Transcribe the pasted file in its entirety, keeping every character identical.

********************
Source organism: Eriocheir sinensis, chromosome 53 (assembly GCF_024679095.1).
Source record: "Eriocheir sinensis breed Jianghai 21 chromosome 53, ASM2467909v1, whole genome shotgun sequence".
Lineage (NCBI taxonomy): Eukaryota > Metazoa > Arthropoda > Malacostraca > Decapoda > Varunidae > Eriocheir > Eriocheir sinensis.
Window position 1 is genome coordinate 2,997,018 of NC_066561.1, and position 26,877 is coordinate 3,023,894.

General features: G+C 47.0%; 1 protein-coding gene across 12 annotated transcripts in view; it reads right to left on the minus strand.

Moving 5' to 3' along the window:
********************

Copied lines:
Source organism: Eriocheir sinensis, chromosome 53 (assembly GCF_024679095.1).
Source record: "Eriocheir sinensis breed Jianghai 21 chromosome 53, ASM2467909v1, whole genome shotgun sequence".
Lineage (NCBI taxonomy): Eukaryota > Metazoa > Arthropoda > Malacostraca > Decapoda > Varunidae > Eriocheir > Eriocheir sinensis.
Window position 1 is genome coordinate 2,997,018 of NC_066561.1, and position 26,877 is coordinate 3,023,894.

General features: G+C 47.0%; 1 protein-coding gene across 12 annotated transcripts in view; it reads right to left on the minus strand.

Moving 5' to 3' along the window: